This matters to Australia’s future because China’s economy has been directed by the communists for the last four decades. To promote full employment — and keep people satisfied with the Chinese Communist Party — the real estate and construction industries were allowed to lever up and build out. It consumed resources and generated GDP growth. There was also a boom in housing and real estate prices — which appeared to make everyone wealthy as well.
For years, many China watchers have been expecting the economy to shift from capital-intensive real estate and infrastructure growth to consumer spending — from spending decisions made by central planners to spending decisions made by individuals. We’re still waiting. And if Evergrande is bailed out, we could be waiting for a long time.
Stay tuned to this space to see if there are, in fact, any signs of ‘contagion’. After giving us COVID-19 and turning the world upside down for the last 18 months, is China about to give us a financial flu too? Let’s hope not.
Meanwhile, Little Xi (Dan Andrews) has told Victorians that the real vaccine passport next year will NOT be proof that you’ve been vaccinated but that you’ve received your booster shots. Dictator Dan continues to lead the way in the former free world with his backwards-thinking assault on individual liberty and privacy.
He really is a menace to civil society. The idea that the government can dish out ‘freedoms’ as it likes, depending on your level of compliance with its mandates, is the exact opposite of the Anglo-American tradition. It’s nauseating to see the Aussie press slavishly report on ‘new freedoms’ that are coming (like having a picnic outdoors).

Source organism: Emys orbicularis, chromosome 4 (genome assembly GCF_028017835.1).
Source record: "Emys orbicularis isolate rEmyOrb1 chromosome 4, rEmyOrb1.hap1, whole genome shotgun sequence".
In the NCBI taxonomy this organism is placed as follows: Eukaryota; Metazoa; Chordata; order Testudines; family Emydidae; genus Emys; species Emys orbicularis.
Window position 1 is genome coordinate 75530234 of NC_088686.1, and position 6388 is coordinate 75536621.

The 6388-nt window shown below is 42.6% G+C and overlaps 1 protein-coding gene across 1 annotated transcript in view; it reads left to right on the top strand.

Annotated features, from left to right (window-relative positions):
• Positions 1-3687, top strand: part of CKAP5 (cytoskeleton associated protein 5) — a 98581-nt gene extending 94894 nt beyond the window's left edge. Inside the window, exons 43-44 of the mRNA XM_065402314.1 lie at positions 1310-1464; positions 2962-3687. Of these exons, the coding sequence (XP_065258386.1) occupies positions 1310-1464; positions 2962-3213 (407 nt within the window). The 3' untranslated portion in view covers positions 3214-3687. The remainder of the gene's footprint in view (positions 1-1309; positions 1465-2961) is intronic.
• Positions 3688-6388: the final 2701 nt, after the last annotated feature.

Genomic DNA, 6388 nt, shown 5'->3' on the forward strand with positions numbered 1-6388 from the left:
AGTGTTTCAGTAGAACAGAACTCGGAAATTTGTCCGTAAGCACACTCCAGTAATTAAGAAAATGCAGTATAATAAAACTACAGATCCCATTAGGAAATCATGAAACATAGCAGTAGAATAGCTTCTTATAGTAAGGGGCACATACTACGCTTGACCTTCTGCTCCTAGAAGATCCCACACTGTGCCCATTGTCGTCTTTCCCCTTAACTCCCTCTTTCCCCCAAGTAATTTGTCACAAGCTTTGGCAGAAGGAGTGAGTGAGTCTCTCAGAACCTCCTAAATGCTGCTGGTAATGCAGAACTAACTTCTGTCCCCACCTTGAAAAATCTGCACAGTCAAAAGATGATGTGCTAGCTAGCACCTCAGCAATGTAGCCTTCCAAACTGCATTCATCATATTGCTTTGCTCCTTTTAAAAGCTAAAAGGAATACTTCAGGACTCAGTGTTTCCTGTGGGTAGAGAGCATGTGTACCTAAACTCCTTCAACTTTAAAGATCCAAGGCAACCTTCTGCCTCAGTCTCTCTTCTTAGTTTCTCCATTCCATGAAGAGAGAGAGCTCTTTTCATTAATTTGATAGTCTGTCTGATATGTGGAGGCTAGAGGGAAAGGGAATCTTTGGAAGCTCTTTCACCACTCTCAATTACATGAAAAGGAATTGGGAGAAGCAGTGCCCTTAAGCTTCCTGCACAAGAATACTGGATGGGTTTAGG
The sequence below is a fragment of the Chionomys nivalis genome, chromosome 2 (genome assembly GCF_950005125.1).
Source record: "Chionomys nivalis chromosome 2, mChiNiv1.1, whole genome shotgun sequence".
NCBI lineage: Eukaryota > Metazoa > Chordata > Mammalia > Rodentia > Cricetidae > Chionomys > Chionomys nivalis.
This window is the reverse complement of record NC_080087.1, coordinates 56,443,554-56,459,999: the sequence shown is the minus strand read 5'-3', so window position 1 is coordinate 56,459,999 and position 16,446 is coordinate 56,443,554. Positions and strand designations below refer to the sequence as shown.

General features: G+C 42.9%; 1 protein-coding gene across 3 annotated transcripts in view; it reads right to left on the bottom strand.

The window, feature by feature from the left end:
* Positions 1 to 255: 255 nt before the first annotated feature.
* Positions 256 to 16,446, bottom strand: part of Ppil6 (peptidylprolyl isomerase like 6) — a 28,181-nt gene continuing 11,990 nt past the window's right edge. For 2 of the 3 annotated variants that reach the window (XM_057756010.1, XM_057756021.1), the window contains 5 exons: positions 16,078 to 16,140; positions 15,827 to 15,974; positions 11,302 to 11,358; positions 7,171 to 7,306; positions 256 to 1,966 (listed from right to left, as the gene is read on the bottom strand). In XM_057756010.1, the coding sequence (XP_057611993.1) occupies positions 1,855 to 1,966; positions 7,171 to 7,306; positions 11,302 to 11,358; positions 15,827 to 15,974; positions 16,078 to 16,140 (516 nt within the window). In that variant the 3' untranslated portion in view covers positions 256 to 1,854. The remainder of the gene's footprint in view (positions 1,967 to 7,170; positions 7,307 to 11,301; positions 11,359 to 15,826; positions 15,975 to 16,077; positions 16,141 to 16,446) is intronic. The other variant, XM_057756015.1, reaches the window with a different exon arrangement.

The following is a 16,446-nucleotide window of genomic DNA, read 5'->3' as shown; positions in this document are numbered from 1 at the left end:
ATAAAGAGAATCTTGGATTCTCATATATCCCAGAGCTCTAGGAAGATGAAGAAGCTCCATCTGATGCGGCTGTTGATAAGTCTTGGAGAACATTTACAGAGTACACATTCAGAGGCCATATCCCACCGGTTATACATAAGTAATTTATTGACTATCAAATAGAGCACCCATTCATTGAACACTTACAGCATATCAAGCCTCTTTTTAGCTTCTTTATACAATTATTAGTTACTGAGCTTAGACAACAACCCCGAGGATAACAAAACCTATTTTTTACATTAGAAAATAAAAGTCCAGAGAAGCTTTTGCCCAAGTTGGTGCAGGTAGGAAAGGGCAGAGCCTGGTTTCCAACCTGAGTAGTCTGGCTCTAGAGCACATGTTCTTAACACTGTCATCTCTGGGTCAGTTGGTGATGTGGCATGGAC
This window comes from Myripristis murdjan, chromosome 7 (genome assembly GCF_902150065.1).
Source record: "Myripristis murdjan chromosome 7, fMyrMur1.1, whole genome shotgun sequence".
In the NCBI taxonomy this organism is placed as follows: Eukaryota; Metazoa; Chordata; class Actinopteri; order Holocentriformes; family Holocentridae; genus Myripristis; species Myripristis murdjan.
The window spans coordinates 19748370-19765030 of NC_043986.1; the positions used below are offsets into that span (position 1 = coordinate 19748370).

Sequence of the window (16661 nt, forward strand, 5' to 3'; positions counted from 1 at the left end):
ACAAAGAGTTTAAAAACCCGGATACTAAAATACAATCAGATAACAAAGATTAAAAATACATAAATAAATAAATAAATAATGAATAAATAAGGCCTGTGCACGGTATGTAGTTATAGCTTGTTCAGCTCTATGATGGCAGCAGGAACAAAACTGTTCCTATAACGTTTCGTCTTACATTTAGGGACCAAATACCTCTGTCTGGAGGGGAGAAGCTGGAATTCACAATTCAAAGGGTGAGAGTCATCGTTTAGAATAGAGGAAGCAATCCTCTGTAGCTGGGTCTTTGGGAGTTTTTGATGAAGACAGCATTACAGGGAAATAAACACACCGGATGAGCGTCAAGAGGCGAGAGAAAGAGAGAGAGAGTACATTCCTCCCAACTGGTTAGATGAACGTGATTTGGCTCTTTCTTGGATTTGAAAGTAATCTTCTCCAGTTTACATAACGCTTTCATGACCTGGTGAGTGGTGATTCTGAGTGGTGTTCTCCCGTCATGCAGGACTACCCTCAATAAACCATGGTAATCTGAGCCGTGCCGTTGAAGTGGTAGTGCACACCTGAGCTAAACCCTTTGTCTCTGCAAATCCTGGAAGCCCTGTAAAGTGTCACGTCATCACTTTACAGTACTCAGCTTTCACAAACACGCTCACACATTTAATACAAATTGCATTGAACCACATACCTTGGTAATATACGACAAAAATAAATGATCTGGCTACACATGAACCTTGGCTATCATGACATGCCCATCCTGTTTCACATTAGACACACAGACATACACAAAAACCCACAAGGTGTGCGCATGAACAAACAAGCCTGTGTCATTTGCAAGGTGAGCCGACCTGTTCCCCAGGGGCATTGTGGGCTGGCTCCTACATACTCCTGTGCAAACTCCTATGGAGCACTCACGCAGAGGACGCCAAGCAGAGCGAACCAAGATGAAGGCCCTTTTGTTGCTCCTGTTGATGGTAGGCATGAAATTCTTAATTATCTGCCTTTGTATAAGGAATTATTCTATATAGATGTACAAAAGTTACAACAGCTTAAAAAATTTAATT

Andrews — and a certain percentage of sycophantic followers in government, media, and elite society — are in the grip of a severe psychosis. They’ve effectively locked themselves in a mental bunker and driven themselves into a dangerous state of hysteria — a hysteria which, to them, justifies draconian and irrational limits on civil liberties.
The good and bad news is that revolutions happen at the margin. They begin with a small cadre of dedicated true believers. These true believers use propaganda and mass media to amplify the impression that their beliefs are widely held and popular. They then demonise the opposition and demoralise the population with their relentless message of subservience.
What’s bad about that is that it often works, mostly because the mass of people are too busy living their lives to take notice or take a stand. What’s good about it is that once you say no to the ‘big lie’ and simply refuse to comply, you find that many others (previously silent) stand with you. That’s how illusions and delusions collapse.
In the end, Australians are too sensible to not see what’s happening. Vaccine mandates, vaccine passports, and a two-tier society of the ‘vaxxed’ and the ‘unvaxxed’ are a much greater risk to the country than the virus itself. The tide is turning Australia. That’s the good news.
Until next week,
Editor, The Rum Rebellion
PS: Attentive readers will note that the same kind of wasteful central planning that’s on display in China (and failing so miserably with destroyed buildings) is at the heart of the Andrews government response to a virus. It’s a combination of hubris and ignorance that government planners can contain a force of nature and redirect the direction of society. The virus has become endemic — not something that can be fully eliminated but which we will have to live with forever. In the end, it will destroy the pretensions of tinpot dictators like Dan Andrews.
The Bonner-Denning Letter is co-authored by Port Phillip Publishing founder Dan Denning and legendary investment writer and publisher Bill Bonner. It connects the dots between markets, politics, and history as one of the only macroeconomic, ‘top-down’ newsletters in Australia. For a big picture perspective on the past, the present, and your investment future, click here for details on how to subscribe.